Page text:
Restrictions on feeding cannabis to livestock
The Stock Regulation 1988 (sections 59A and 59B) imposes restrictions on feeding cannabis to stock.
Tetrahydrocannabinol (THC) is the main psycho-active (mind-altering) ingredient found in the leaves and flowering heads but not the seeds of Cannabis sativa. It is also a fat-soluble compound. If an animal consumes feed with THC, the THC will probably be found in its milk and fat.
Therefore, these feed restrictions are a precautionary measure to give domestic and export consumers of meat, milk and eggs confidence that THC residues are not present.
Under the Stock Regulation, you cannot feed cannabis to stock or allow stock access to feed on cannabis unless the cannabis is:
- processed cannabis
- oil extracted from processed cannabis
- meal ground from processed cannabis.
- the plant Cannabis sativa, whether living or dead
- any part of the plant Cannabis sativa, whether living or dead.
Processed cannabis means:
- industrial cannabis plants (i.e. cannabis plants with a THC concentration in their leaves and flowering heads of no more than 1%) that have been harvested or chemically treated, or mechanically treated or artificially treated in another way, and have no leaf, flowers or seed
- seeds from industrial cannabis plants grown by a holder of a grower licence under the Drugs Misuse Act 1986 (DM Act) that have been denatured (i.e. treated so they will not grow) either:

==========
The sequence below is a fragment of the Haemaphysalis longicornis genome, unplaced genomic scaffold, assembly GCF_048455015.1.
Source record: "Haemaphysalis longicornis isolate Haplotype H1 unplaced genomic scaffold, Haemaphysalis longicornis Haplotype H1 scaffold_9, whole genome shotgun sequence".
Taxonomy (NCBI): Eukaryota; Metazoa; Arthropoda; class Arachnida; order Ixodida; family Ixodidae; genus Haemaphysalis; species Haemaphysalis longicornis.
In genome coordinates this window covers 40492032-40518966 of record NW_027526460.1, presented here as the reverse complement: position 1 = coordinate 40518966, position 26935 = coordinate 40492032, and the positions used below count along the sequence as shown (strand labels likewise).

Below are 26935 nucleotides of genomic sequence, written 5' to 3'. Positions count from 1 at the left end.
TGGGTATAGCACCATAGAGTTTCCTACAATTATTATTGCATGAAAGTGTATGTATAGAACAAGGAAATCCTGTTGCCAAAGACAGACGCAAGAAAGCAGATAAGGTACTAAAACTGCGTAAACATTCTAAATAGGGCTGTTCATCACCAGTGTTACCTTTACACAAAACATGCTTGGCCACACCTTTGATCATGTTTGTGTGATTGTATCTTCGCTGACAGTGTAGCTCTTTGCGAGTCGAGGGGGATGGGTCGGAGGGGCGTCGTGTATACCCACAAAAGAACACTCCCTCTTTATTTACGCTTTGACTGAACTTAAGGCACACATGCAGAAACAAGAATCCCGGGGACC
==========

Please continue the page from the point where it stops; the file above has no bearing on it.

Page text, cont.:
- on the place stated in the grower licence
- by a person authorised under the Drugs Misuse Regulation 1987 to denature the seed at another place.
Animals affected by these restrictions
These feeding restrictions apply to any animal falling within the definition of 'stock ' under the Stock Act 1915, i.e. any buffalo, camel, cattle, deer, goat, horse, llama, poultry, sheep, swine (pig) and any terrestrial mammal not indigenous to Queensland.
Cannabis that can be fed to livestock
Livestock may be fed or given access to:
- industrial cannabis stems or ground industrial cannabis stems after harvesting or treating industrial cannabis plants (plants with a THC concentration in their leaves and flowering heads of no more than 1%). In other words, the plant after all leaves, flowering heads and seeds have been removed
- denatured seed from industrial cannabis plants grown by a licensed grower
- the oil extracted from processed industrial cannabis
- seed meal ground from denatured industrial cannabis seed.
Cannabis that cannot be fed to livestock
You must not feed to stock or allow stock to gain access to:
- any cannabis plant that still has leaves, flowers or seed attached
- 'failed' industrial cannabis crops left in a growing paddock unharvested
- viable cannabis seed capable of producing cannabis plants (i.e. seed that has not been denatured)
Detection of THC residues in animals
It is a breach of the Stock Act 1915 for any THC residue to be detected in the tissues of stock. Detection of THC residue in stock tissue is known as a 'residue disease'.
Under the Stock Act 1915, the Chief Inspector of Stock may give written directions to the owner of the place where the affected animals are located in order to prevent, control or eradicate the residue disease. Severe penalties exist if anyone fails to comply with these directions.
Livestock reared near industrial cannabis plants
If you are a licensed grower of industrial cannabis plants and livestock animals are being reared on either your own or your neighbour's property, you must take reasonable measures to deny these animals access to your industrial cannabis crop. If necessary, fence the crop to ensure that livestock cannot accidentally stray into industrial cannabis crops.
- Queensland Parliamentary Counsel (download the Stock Regulation 1988 and the Stock Act 1915)
- Industrial hemp in Queensland
- Grower or research licences